President Obama recently gave a lengthy speech on inequality, poverty, and what to do about it. He claimed inequality is increasing, which is debatable, and then offered a few populist ways to reduce it, such as raising...
- Who Pays America's Tax Burden, and Who Gets the Most Governmen...
Who Pays America's Tax Burden, and Who Gets the Most Government Spending?
Special Report No. 151
While many studies answer the question of who pays taxes in America, the question of who gets the most government spending is often overlooked. Just as some Americans bear a larger portion of the nation's tax burden than others, some Americans also receive a larger share of the nation's government spending.
This report summarizes the key findings of a comprehensive 2007 Tax Foundation study of federal, state and local taxes and government spending. The results show that when we consider the distribution of government spending as well as taxes, it provides a dramatically altered view of how U.S. fiscal policy affects Americans at different income levels than is apparent from the distribution of tax burdens alone.
Overall, we find that America's lowest-earning one-fifth of households received roughly $8.21 in government spending for each dollar of taxes paid in 2004. Households with middle-incomes received $1.30 per tax dollar, and America's highest-earning households received $0.41. Government spending targeted at the lowest-earning 60 percent of U.S. households is larger than what they paid in federal, state and local taxes. In 2004, between $1.03 trillion and $1.53 trillion was redistributed downward from the two highest income quintiles to the three lowest income quintiles through government taxes and spending policy.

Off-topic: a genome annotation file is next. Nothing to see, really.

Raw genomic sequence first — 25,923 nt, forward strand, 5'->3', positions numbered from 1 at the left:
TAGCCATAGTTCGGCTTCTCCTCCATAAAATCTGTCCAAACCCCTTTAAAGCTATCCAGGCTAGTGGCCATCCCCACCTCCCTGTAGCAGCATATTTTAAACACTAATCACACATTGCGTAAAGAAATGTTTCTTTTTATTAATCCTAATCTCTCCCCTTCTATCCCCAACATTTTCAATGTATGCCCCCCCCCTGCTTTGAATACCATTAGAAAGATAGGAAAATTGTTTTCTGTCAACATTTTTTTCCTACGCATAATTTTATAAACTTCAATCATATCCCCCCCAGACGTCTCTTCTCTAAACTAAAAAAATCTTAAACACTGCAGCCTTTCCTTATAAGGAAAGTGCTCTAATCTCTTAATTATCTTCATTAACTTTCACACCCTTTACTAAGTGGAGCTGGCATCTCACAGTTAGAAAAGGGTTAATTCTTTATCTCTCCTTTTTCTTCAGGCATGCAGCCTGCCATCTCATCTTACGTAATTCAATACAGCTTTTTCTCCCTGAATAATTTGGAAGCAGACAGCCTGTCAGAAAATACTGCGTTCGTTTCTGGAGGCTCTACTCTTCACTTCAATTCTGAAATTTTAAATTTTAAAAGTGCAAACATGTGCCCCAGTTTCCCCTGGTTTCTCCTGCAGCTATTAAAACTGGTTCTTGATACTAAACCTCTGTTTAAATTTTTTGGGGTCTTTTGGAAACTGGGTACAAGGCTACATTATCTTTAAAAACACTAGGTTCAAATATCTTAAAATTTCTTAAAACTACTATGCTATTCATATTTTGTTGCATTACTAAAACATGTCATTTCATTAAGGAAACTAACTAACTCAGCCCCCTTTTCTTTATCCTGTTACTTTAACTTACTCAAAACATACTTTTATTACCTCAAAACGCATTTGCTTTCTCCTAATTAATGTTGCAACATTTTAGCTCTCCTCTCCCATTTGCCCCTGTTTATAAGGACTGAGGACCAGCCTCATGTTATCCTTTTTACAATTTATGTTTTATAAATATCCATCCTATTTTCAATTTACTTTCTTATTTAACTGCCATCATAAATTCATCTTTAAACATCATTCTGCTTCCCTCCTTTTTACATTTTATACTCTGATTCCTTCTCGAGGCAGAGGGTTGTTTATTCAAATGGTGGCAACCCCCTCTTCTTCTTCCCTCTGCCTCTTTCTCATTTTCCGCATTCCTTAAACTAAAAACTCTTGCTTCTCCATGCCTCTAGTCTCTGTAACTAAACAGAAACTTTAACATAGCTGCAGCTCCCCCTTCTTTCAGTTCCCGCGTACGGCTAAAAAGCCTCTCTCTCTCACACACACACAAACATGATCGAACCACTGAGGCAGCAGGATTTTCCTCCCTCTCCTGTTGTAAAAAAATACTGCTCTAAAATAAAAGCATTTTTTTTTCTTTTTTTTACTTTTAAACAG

These findings suggest tax distributions alone do not tell Americans how much the nation's fiscal system is helping or hurting low-income households. To answer that, we must look beyond tax burdens to government spending as well. Lawmakers who ignore the distribution of government spending risk making policy judgments based on an incorrect set of facts about the United States fiscal system.
Lawmakers are currently looking to reform the United States’ corporate tax code, mainly focusing on the high corporate income tax rate. At a combined federal and state rate of 39.1 percent, it is the highest rate in the...
This study provides an in-depth discussion of the distribution of U.S. tax and spending policies across various subgroups of the population, mainly income groups, from 2000-2012. The study finds that in calendar year 2012, governments at all...
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